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Morris Minor 1949 - Canberra barnfind


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#1 275 GTB-4

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Posted 01 November 2011 - 20:39

62 year old Morris Minor Lowlight 2 door 1949, with twin 1 1/8’’ carbs, sports coil etc plus Kleinig Head.

Enjoy :)

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Edited by 275 GTB-4, 01 November 2011 - 20:43.


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#2 GMACKIE

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Posted 02 November 2011 - 01:16

Welcome back, Mick.

What a great little Minor. That Kleinig head would be rarer than a Mazengarb, wouldn't it?

#3 Dick Willis

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Posted 02 November 2011 - 02:28

What a beauty, just like the first car I ever had.

#4 johnny yuma

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Posted 02 November 2011 - 04:35


I can see now why we have such restrictive legislation on modifying production cars ! How did people survive with
outrageous hotted-up death traps prowling the cities and suburbs !! :eek:

#5 275 GTB-4

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Posted 02 November 2011 - 05:39

Welcome back, Mick.

What a great little Minor. That Kleinig head would be rarer than a Mazengarb, wouldn't it?


Thanks Greg...have I been somewhere? I will check my credit card statements for airline tickets etc :wave:

Haven't done any research yet....still fascinated by the pent-roof shaped combustion chamber....

My folks had a lowlight convertible in the 1950s..seeing this one, literally brought back childhood memories!

I was genuinly astounded at all the "performance" mods...must get the rego details and find out if it competed somewhere..

Now...what to do with it? if it comes into my keeping :confused:

#6 Ray Bell

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Posted 02 November 2011 - 08:42

If you're fascinated by that combustion chamber, you've never looked at many flathead engines!

Maybe Clive Gibson knows something about it?

#7 eldougo

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Posted 02 November 2011 - 09:05

I had a standard Morris Minor ,black in color until i got hit at a stop sign i had stopped then got hit and rolled over.SAD ending to my first car,it happened in the Entrance.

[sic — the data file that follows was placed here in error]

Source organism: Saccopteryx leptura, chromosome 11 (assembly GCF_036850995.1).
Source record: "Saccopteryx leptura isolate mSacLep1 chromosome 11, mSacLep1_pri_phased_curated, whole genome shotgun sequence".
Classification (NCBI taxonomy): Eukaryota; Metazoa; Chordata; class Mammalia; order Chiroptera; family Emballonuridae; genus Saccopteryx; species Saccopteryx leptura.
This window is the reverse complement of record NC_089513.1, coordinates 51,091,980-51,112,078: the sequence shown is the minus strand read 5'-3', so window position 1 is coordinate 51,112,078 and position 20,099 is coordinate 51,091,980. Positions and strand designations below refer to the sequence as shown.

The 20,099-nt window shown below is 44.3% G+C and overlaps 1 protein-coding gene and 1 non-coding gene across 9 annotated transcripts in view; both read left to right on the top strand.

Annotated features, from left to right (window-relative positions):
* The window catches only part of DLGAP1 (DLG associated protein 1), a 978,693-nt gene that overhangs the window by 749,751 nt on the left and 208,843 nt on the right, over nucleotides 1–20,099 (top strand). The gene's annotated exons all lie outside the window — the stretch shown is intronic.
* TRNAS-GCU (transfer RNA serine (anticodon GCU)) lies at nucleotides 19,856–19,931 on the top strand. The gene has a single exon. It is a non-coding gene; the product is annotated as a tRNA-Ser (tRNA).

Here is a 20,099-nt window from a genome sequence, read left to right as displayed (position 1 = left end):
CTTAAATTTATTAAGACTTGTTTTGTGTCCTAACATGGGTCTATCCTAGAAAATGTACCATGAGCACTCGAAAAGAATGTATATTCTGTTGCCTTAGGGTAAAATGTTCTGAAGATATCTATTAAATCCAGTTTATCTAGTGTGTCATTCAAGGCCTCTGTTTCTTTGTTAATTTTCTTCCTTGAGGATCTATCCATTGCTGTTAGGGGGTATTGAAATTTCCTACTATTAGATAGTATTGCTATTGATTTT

#8 Jacer

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Posted 02 November 2011 - 09:39

If you're fascinated by that combustion chamber, you've never looked at many flathead engines!

Maybe Clive Gibson knows something about it?

Spoke to Frank this afternoon. He said that he used machine those heads as an 11 yr old on his way home from school as a way of getting out of homework!

#9 Lee Nicolle

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Posted 02 November 2011 - 09:45

I can see now why we have such restrictive legislation on modifying production cars ! How did people survive with
outrageous hotted-up death traps prowling the cities and suburbs !! :eek:

It makes Australias own look sophisticated in comparison.
Though seemingly lots of Moggys seem to have survived.
A mate is paying with one of those with 120Y with Auto power
And a friends 17y/o son is playing with a late model Minor traytop.
There was quite a few on the Bay To Birdwood recently, some were probably too old.

#10 Bloggsworth

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Posted 02 November 2011 - 10:04

Love the craquelure on the paintwork - should be in an art gallery.

#11 D-Type

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Posted 02 November 2011 - 14:37

I've not seen the term 'Lowlight' used before in Moggie Minor context (but then I'm not really into Minors). What does it mean? I know of the original side valve MM, the Series 2 with OHV 'A Series' engine from the A30 and the 1000 with the 948 and later 1275 'A' Series engines.